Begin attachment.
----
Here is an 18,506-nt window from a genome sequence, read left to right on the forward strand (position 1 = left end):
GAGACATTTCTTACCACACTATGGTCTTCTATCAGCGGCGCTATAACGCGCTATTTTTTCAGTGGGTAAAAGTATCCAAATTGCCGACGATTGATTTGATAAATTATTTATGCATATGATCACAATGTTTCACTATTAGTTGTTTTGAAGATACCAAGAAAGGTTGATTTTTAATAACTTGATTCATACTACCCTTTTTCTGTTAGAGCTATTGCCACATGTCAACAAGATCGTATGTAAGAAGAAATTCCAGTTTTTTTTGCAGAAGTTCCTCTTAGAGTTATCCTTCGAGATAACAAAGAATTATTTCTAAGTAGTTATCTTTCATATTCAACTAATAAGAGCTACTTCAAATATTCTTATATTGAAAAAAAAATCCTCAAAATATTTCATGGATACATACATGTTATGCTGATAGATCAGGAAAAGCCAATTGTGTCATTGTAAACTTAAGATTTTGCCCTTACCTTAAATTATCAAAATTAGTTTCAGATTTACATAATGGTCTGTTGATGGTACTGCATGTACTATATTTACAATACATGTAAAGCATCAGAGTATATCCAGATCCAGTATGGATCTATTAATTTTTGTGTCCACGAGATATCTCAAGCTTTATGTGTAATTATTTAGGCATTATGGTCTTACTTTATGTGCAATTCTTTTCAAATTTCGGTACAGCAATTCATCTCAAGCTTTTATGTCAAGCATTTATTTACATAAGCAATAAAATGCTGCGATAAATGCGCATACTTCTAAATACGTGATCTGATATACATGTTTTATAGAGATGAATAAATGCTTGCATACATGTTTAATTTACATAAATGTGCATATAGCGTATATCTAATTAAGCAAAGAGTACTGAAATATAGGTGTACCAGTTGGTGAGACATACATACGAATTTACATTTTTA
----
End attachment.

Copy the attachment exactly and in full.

Here is an 18,506-nt window from a genome sequence, read left to right on the forward strand (position 1 = left end):
GAGACATTTCTTACCACACTATGGTCTTCTATCAGCGGCGCTATAACGCGCTATTTTTTCAGTGGGTAAAAGTATCCAAATTGCCGACGATTGATTTGATAAATTATTTATGCATATGATCACAATGTTTCACTATTAGTTGTTTTGAAGATACCAAGAAAGGTTGATTTTTAATAACTTGATTCATACTACCCTTTTTCTGTTAGAGCTATTGCCACATGTCAACAAGATCGTATGTAAGAAGAAATTCCAGTTTTTTTTGCAGAAGTTCCTCTTAGAGTTATCCTTCGAGATAACAAAGAATTATTTCTAAGTAGTTATCTTTCATATTCAACTAATAAGAGCTACTTCAAATATTCTTATATTGAAAAAAAAATCCTCAAAATATTTCATGGATACATACATGTTATGCTGATAGATCAGGAAAAGCCAATTGTGTCATTGTAAACTTAAGATTTTGCCCTTACCTTAAATTATCAAAATTAGTTTCAGATTTACATAATGGTCTGTTGATGGTACTGCATGTACTATATTTACAATACATGTAAAGCATCAGAGTATATCCAGATCCAGTATGGATCTATTAATTTTTGTGTCCACGAGATATCTCAAGCTTTATGTGTAATTATTTAGGCATTATGGTCTTACTTTATGTGCAATTCTTTTCAAATTTCGGTACAGCAATTCATCTCAAGCTTTTATGTCAAGCATTTATTTACATAAGCAATAAAATGCTGCGATAAATGCGCATACTTCTAAATACGTGATCTGATATACATGTTTTATAGAGATGAATAAATGCTTGCATACATGTTTAATTTACATAAATGTGCATATAGCGTATATCTAATTAAGCAAAGAGTACTGAAATATAGGTGTACCAGTTGGTGAGACATACATACGAATTTACATTTTTA